The performances of the ensemble are amazing. Norman Lloyd, Richard Conte, Lloyd Bridges, Huntz Hall (yes, of the Bowery Boys), George Tyne, Dana Andrews, John Ireland, Sterling Holloway and a host of others. There are no real starring roles; just a brilliant group of actors working at their peaks with a script that is rich beyond imagination.

There's no pathos, no heroics, almost no action. Men die suddenly and without histrionics. That tone is set at the beginning of the film as they await the invasion in their landing barge. The men banter and chat as they try to distract themselves. Their new Lieutenant stands with binoculars looking out across the sea at the night. Enemy shells occasionally splash nearby. Suddenly a shell goes off and the Lieutenant crumples to the deck moaning. Another man feels for his wound in the dark before announcing that the man's face is gone. The men are reluctant to help - no one wants to see someone with their face blown off and he's going to die anyway. They aren't so much heartless as resigned. As some finally try to tend to him the others' chat resumes just as before but with a sense of doomed resignation. It is horrifying, sadly touching, and unlike anything I have ever seen in a war movie of the time.

Lewis Milestone directed the picture with the same resolve with which he directed All Quiet On The Western Front 16 years earlier. Both films pointedly see war as lacking glory or any semblance of heroism other than simply doing your job and living through it. Neither film ever demonizes the enemy - they are just other guys stuck in this mess too, as in this one when a dead German soldier is revealed only by his hand hanging limply, a wedding band glittering on his finger.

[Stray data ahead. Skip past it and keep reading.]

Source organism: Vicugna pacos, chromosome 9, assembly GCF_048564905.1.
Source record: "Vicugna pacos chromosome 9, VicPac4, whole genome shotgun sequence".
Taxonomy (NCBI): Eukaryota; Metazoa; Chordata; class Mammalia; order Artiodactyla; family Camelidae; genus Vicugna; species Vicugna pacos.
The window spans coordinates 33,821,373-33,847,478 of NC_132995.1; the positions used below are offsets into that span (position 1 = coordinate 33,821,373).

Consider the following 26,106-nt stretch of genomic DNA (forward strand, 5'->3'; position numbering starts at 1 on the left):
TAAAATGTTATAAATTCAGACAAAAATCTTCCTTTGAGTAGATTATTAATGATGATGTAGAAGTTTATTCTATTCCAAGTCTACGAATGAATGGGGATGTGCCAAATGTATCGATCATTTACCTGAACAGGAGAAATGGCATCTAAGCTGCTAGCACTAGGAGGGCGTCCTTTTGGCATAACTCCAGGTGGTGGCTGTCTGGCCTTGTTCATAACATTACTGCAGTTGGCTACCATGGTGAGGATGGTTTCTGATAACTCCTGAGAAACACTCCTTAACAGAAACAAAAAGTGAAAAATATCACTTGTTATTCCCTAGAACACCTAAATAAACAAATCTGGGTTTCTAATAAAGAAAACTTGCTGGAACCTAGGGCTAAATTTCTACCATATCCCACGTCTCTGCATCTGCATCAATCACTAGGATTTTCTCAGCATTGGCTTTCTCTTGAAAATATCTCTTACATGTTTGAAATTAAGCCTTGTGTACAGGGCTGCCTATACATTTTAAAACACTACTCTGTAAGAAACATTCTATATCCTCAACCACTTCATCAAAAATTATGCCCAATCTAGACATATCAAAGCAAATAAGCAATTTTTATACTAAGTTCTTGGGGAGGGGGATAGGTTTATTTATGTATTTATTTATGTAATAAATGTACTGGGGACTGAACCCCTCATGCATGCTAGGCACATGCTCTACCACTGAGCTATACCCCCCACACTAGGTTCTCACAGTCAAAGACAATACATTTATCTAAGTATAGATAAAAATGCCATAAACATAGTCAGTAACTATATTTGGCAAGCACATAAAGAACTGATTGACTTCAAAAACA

Though the men in A Walk are not heroes in the classic mythical sense and would rather be anywhere than there, they still do their tasks with workman-like efficiency. The deaths and wounds that surround them must be ignored if they are to escape with their minds intact. But when a sergeant succumbs finally to the mental onslaught and breaks down completely, he is treated in a more understanding way than he would have been in any other film of the period. As the platoon looks on sympathetically, another sergeant speaks to him:

Windy: [looking at Sergeant Porter, sobbing face down on the ground] Keep crying, Porter. You're crying because you're wounded. You don't have to be bleeding to be wounded; you just had one battle too many. Yeah, you're out of it now. No more guesswork, waiting and wondering, for you. You've built yourself a foxhole
[taps his own helmet]
Windy: - up there. Nothing in the world that can make you come out of it. Go ahead, Porter; keep crying - we understand

This is a stunning portrait of men in conditions they neither control nor desire. By turns tense, confusing, funny, wry, and uncomfortable it stands above not just the films of its own time but most contemporary pictures as well. Clifford McCarty called it "the most lyrical war movie ever made," and he's right (though The Thin Red Line surpasses it in many respects), but it's also one of the finest pictures I have seen in a long time and can not recommend it enough.

Windy: A man's hands never seem to get clean, even if he don't touch nothing. They just stay dirty. Sort of a special kind of dirt. G.I. dirt. I bet one of those criminologists could take a sample out of a guy's fingernail, put it under a microscope, and say, "That's G.I. dirt." The dirt's always the same color, no matter what country you're fighting in.

Fortunately for you, it can be watched gratis at Free Movies Online. The quality is a little subpar, but it's the entire picture and it's free. How often do you get a masterpiece like this with no strings attached? Find the time.

Windy: Dear Frances, we just blew a bridge and took a farmhouse. It was so easy... so terribly easy.